The photos show a Black man in shackles looking deeply into his white fiancé’s eyes before she works to releases him.
“1842. Days passed and everything changed, our love got stronger and stronger, he was no longer a slave, he was part of the family,” the post’s caption reads.
To indicate his transition from “slave” to family, a fourth image shows him wearing a long coat and top hat with well-shined shoes, as opposed to the white shirt, trousers, and straw hat he wore in the previous images.
Social Media Users React
It’s not immediately clear who these people are since the social media handle is redacted in the images circulating online.
Still, many have expressed outrage at the duo for trying to romanticize slavery while others were left just completely dumbfounded by this entire ordeal. Some also directed criticism at the photographer who agreed to the shoot, along with the hundreds of Instagram users who liked the original posts.
To see people romanticize this shit is infuriating – these people are too much. There is no such thing as slave consent and the sexual abuse of male slaves was real.— Nurse Elise 🌒 (@EliseRootedMind) July 21, 2021
There were three people there counting the photographer and not one thought should we? And over 1400 people hit the like button? And it’s part 2 like there’s more? I so want to be at the wedding when minister asks if anybody objects.— Randi Pro Democracy (@RandiKinman) July 21, 2021
See what others are saying: (The Daily Dot) (Black Enterprise) (BET)
Couple Whose Gender Reveal Sparked CA Wildfire Hit With 30 Charges, Including Involuntary Manslaughter
The fire, which caused massive damage and took months to extinguish, also killed the head of an elite firefighting team.
Gender Reveal Sparks Deadly Wildfire
A couple whose gender reveal party sparked the El Dorado wildfire in Southern California earlier this year has pleaded not guilty after they were hit with 30 charges, authorities said Tuesday.
Refugio Manuel Jimenez Jr. and Angela Renee Jimenez triggered the fire in Yucaipa on Sept. 5 with a smoke bomb that exploded in especially dry and hot conditions.
By the time the fire was extinguished in November, it had burned over 22,000 acres of land, injured more than a dozen people, forced hundreds of evacuations, and destroyed at least 10 structures.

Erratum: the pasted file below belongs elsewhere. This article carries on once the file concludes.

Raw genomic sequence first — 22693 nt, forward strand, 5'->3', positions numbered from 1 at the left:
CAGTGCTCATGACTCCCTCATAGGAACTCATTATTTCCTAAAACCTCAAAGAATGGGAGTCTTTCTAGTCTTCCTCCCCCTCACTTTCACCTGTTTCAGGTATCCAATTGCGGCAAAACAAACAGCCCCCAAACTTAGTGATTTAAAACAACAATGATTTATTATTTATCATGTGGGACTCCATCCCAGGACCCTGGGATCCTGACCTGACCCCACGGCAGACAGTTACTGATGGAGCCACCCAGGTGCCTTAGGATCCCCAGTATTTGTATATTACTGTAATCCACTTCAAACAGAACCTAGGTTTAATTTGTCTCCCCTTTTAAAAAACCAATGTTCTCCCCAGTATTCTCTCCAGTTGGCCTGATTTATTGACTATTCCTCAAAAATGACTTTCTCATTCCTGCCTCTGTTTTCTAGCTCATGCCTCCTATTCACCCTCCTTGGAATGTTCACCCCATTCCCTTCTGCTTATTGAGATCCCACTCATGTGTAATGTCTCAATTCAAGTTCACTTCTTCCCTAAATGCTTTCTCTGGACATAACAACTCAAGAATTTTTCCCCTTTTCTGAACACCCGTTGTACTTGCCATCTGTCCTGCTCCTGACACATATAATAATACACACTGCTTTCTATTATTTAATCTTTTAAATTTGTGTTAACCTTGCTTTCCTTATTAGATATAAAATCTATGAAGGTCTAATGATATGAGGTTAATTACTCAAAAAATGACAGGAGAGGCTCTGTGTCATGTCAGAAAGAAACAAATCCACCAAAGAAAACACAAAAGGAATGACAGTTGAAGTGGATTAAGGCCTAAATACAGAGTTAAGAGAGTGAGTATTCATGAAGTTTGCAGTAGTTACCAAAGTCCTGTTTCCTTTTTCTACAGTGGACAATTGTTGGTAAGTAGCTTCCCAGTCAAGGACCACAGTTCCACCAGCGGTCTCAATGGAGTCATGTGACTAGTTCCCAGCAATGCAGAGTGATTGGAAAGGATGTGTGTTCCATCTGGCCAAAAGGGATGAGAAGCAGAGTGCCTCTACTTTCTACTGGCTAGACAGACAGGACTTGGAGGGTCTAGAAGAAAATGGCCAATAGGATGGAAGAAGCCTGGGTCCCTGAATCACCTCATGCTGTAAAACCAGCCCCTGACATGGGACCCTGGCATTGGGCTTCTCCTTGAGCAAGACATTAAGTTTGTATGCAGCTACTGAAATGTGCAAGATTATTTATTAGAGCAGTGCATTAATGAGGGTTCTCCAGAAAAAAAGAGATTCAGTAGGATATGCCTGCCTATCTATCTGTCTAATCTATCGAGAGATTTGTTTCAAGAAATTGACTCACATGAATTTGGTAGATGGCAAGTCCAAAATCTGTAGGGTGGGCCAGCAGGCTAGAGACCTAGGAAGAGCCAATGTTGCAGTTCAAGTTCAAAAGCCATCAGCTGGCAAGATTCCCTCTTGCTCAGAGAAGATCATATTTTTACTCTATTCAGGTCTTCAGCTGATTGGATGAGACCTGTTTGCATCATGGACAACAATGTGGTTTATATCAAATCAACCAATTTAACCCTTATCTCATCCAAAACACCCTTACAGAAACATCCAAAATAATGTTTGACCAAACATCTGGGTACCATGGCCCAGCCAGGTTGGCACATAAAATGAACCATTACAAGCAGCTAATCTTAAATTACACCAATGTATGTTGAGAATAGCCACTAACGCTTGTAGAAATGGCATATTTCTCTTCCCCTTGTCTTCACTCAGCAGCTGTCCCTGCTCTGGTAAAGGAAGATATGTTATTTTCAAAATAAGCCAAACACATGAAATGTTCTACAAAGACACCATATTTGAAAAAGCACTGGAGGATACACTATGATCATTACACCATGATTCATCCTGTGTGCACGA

The blaze also took the life of 39-year-old Charlie Morton, the leader of an elite firefighting team who worked as a firefighter for 18 years.
“He’s fighting a fire that was started because of a smoke bomb. That’s the only reason he’s there,” San Bernardino County District Attorney Jason Anderson said at a news conference.
Charges Include Involuntary Manslaughter
Authorities have charged the couple responsible for the wildfire with one felony count of involuntary manslaughter, three felony counts of recklessly causing a fire with great bodily injury, four felony counts of recklessly causing a fire to inhabited structures, and 22 misdemeanor counts of recklessly causing fire to the property of another.
The charges were filed after a grand jury heard 34 witness interviews over four days. A total of 434 exhibits were ultimately presented to the grand jury, leading to the indictment that was unsealed Tuesday.
After entering their not guilty pleas, the duo was released on their own recognizance until their next scheduled court date. CBS Los Angeles reported that they could face up to 20 years each if convicted as charged.
“You’re obviously dealing with lost lives, you’re dealing with injured lives, and you’re dealing with people’s residences that were burned and their land that was burned. That encompasses a lot of, not only emotion, but damage, both financially and psychologically,” Anderson explained at the press conference.
He also stressed that part of the reason the investigation and ultimate prosecution took so long was because authorities wanted to make sure justice was fully served.
“Given the scope and the impact of the El Dorado Fire on the land and lives of so many, particularly Charles Morton and his family, it was imperative that every investigation be completed within both federal and state agencies to provide a full, fair presentation to the members of our community,” he said.